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  36. The alleged incompatibility of business and medical ethics.Judith Andre - 1999 - HEC Forum 11 (4):288-292.
    Business Ethics and medical ethics are in principle compatible: In particular, the tools of business ethics can be useful to those doing healthcare ethics. Health care could be conducted as a business and maintain its moral core.
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  37. Animal Morality: What It Means and Why It Matters.Susana Monsó, Judith Benz-Schwarzburg & Annika Bremhorst - 2018 - The Journal of Ethics 22 (3-4):283-310.
    It has been argued that some animals are moral subjects, that is, beings who are capable of behaving on the basis of moral motivations. In this paper, we do not challenge this claim. Instead, we presuppose its plausibility in order to explore what ethical consequences follow from it. Using the capabilities approach, we argue that beings who are moral subjects are entitled to enjoy positive opportunities for the flourishing of their moral capabilities, and that the thwarting of these capabilities entails (...)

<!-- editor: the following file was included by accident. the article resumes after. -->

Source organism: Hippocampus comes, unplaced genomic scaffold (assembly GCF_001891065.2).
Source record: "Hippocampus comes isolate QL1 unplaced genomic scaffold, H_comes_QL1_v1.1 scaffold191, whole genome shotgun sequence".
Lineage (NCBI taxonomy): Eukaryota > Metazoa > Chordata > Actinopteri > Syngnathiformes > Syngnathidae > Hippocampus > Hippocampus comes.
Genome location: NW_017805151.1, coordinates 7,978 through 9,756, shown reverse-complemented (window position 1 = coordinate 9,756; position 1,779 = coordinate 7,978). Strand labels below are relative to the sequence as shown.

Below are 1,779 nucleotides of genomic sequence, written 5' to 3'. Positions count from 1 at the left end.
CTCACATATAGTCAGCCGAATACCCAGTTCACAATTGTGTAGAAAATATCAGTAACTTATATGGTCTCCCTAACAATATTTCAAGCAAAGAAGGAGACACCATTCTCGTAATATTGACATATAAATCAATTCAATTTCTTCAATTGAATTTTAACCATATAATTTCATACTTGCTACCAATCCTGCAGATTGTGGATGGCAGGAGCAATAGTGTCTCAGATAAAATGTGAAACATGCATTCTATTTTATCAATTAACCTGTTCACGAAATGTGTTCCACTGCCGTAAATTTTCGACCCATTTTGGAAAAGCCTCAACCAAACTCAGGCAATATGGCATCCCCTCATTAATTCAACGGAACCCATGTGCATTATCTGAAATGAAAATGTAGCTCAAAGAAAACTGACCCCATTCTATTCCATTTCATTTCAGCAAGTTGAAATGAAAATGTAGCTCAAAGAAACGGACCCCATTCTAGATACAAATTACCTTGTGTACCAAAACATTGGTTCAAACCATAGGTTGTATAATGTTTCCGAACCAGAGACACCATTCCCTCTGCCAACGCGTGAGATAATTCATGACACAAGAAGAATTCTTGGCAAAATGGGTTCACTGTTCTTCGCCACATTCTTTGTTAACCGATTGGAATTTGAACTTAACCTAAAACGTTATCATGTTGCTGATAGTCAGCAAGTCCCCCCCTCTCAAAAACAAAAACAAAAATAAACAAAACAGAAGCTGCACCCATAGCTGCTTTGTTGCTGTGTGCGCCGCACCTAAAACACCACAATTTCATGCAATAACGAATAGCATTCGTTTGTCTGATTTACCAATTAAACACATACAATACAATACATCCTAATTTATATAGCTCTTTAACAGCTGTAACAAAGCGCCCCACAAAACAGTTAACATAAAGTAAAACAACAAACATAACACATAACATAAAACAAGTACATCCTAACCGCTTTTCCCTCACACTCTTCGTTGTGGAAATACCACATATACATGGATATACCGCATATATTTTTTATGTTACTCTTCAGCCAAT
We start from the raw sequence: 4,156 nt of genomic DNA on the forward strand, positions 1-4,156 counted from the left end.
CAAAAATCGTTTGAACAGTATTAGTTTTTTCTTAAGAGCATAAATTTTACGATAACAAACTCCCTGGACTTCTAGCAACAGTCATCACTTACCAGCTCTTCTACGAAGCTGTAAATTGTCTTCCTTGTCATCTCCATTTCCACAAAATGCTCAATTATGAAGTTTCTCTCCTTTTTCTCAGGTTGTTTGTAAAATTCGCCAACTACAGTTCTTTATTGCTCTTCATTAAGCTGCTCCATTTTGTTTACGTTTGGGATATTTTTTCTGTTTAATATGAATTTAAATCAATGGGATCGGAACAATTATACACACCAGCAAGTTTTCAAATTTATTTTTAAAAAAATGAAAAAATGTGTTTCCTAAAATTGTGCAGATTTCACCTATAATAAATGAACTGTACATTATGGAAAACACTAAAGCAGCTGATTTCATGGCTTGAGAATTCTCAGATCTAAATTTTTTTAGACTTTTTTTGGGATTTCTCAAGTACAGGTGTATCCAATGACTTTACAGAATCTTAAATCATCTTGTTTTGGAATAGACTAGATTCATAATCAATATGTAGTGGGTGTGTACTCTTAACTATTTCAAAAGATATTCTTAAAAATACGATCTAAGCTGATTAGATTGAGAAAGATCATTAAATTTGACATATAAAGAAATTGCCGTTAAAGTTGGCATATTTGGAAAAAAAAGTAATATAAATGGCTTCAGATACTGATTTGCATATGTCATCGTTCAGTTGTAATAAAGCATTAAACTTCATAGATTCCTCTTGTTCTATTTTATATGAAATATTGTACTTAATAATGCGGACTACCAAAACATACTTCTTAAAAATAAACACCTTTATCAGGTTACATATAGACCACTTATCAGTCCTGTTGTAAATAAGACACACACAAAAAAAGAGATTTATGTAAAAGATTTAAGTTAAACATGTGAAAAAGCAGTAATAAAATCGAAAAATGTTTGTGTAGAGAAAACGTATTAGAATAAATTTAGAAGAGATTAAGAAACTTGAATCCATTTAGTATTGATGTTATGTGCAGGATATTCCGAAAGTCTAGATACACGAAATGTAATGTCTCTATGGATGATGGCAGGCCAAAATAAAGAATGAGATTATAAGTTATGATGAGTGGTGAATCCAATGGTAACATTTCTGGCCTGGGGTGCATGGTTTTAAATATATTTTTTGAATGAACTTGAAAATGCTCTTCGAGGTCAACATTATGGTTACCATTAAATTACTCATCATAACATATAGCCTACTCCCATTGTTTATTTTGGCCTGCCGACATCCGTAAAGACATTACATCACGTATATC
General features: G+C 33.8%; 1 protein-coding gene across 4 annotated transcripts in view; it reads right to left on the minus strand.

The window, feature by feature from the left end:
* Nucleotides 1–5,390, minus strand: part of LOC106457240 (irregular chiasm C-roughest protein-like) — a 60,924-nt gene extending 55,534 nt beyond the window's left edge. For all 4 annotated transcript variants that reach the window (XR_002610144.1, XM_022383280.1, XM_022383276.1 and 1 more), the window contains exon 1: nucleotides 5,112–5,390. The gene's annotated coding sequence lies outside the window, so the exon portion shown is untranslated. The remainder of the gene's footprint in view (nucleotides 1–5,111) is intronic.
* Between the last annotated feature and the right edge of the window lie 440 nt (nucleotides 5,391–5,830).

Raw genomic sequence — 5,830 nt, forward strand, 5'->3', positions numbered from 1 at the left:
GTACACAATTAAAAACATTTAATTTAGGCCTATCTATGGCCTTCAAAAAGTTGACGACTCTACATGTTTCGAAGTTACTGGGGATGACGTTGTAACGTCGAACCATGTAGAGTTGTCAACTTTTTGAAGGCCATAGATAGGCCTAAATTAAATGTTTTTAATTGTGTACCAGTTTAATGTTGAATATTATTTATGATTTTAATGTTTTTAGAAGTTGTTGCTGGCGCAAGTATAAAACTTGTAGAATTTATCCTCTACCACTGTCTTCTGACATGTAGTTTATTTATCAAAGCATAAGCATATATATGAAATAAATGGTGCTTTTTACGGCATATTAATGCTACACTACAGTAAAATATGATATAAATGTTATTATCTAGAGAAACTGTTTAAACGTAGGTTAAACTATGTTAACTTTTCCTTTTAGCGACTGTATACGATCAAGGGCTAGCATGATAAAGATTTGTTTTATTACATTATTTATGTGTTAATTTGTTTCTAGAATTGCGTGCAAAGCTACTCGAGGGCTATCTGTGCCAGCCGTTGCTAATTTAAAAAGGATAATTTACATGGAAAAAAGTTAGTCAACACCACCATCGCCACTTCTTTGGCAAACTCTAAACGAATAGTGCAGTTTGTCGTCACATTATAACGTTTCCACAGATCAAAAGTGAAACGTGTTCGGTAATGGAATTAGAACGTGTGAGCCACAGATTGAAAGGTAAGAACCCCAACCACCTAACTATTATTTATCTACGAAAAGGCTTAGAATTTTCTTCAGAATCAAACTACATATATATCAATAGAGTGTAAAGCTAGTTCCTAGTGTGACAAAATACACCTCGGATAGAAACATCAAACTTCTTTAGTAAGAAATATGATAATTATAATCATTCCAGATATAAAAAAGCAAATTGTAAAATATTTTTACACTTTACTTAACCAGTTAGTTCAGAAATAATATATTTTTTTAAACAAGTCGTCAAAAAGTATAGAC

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  38. How can universities promote academic freedom? Insights from the front line of the gender wars.Judith Suissa & Alice Sullivan - 2022 - Impact 2022 (27):2-61.
    The UK Government's Higher Education (Freedom of Speech) Bill is currently progressing through Parliament. The bill is designed to strengthen free speech and academic freedom in higher education, in response to what former Education Secretary Gavin Williamson describes as ‘the rise of intolerance and cancel culture upon our campuses’. But is there really a crisis of academic freedom in British universities?To see that there is, say Judith Suissa and Alice Sullivan, we need only look at the contemporary reality of (...)
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  39. La desesperación especulativa de Søren Kierkegaard.Judith Butler, Leandro Sánchez Marín & Jhoan Sebastian David Giraldo (eds.) - 2020 - Medellín, Colombia: Ennegativo Ediciones.